AbstractLight based-therapies can be applied to treat a variety of medical conditions, such as for promoting tissue regeneration during wound healing or for destructing cancer cells in a targeted manner and without harming surrounding tissue. However, the penetration of light from the outside into biological tissue is limited to a maximum depth of about 3 mm due to absorption and scattering by said tissue. Instead we should consider delivering light inside the tissue and directing it immediately to the desired location within the human body by ways of novel implantable light-guiding devices, such as dedicated optical fibers.
Optical fibers are commonly used for telecommunication purposes. They have also already found applications in medicine, such as for example in optical fiber-based endoscopes that allow imaging specific areas within the body. Standard optical fibers, however, are made of silica glass, and are thus not biocompatible, i.e. they can produce a toxic or immunological response when they are in contact with tissue or body fluids, which is a significant hindrance for many biomedical applications. Furthermore, glass shatters when it breaks, and sharp edges and debris could injure surrounding tissue.
The remaining debris would not disappear and would require surgical removal. In this respect, natural or synthetic polymer-based biomaterials may offer an interesting alternative to glass. Therefore, Polymer Optical Fibers (POFs) manufactured from biocompatible and biodegradable materials could offer a straightforward approach for deep-tissue light delivery and may allow for minimally invasive surgical implantation. Moreover, bioresorbable POFs could be left inside the body after having fulfilled their mission: they would degrade over time and be eliminated via the body’s natural pathways. In this dissertation, we therefore investigate such biocompatible and biodegradable polymer optical fibers, to which we refer as bioPOFs.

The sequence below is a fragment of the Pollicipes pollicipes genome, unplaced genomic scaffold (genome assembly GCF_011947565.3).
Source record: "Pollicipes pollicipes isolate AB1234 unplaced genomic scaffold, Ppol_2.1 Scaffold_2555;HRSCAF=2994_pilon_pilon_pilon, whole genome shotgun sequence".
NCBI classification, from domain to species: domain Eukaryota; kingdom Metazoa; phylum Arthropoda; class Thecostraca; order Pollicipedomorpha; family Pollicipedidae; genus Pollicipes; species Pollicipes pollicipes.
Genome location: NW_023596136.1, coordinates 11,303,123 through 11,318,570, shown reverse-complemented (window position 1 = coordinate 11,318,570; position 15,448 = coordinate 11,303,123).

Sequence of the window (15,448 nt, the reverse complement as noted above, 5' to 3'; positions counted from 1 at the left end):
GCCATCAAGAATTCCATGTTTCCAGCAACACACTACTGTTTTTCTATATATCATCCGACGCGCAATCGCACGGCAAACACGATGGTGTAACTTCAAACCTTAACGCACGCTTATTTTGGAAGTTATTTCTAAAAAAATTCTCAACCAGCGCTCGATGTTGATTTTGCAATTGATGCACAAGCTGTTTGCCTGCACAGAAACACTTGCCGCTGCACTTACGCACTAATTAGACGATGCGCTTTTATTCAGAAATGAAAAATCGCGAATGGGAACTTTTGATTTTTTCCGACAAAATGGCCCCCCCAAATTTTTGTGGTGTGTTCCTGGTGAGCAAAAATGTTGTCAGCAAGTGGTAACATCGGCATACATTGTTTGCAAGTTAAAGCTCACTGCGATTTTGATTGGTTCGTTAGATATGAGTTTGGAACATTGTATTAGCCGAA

After a comparison of biodegradable and biocompatible polymers in terms of their suitability for polymer optical fiber production, we have selected well-known FDAregulated biocompatible amorphous polyesters, i.e. poly(D,L-lactic acid) – PDLLA and poly(D,L-lactic-co-glycolic acid) – PDLGA, which have already been exploited for the fabrication of various biomedical devices. Next, we have designed and manufactured
preforms of bioPOFs from these selected biomaterials that can be thermally drawn into bioPOFs using standard heat-draw towers. We then successfully fabricated unclad bioPOF, step-index bioPOF, and microstructured bioPOF in a repeatable manner and optically and chemically characterized these new optical fibers. We achieved record low optical loss values for these bioPOFs and we found that their operational lifetime meets the typical duration required by light-based therapy scenarios.
Finally we have also investigated early proof-of-concepts for potential applications of our bioPOFs. First, we used unclad bioPOF as a lightguide in a photodynamic therapy scenario for in vitro singlet oxygen generation, which is an active agent capable of destroying tumorous tissue. Second, we looked into a bioPOF-based biosensor consisting of a molecular sandwich-functionalized unclad PDLLA fiber for antigenantibody- based detection of a specific target: C-reactive protein, which is a well-known biomarker that indicates the occurrence of inflammatory processes and reveals the status of wound healing.
With the above we are convinced that we have indicated the great application potential of our bioPOFs. By doing so, we hope to have contributed to the development of a new class of optical fibers that can be actually implanted inside human bodies and enable advanced light-based therapies.
|Date of Award||30 Jun 2021|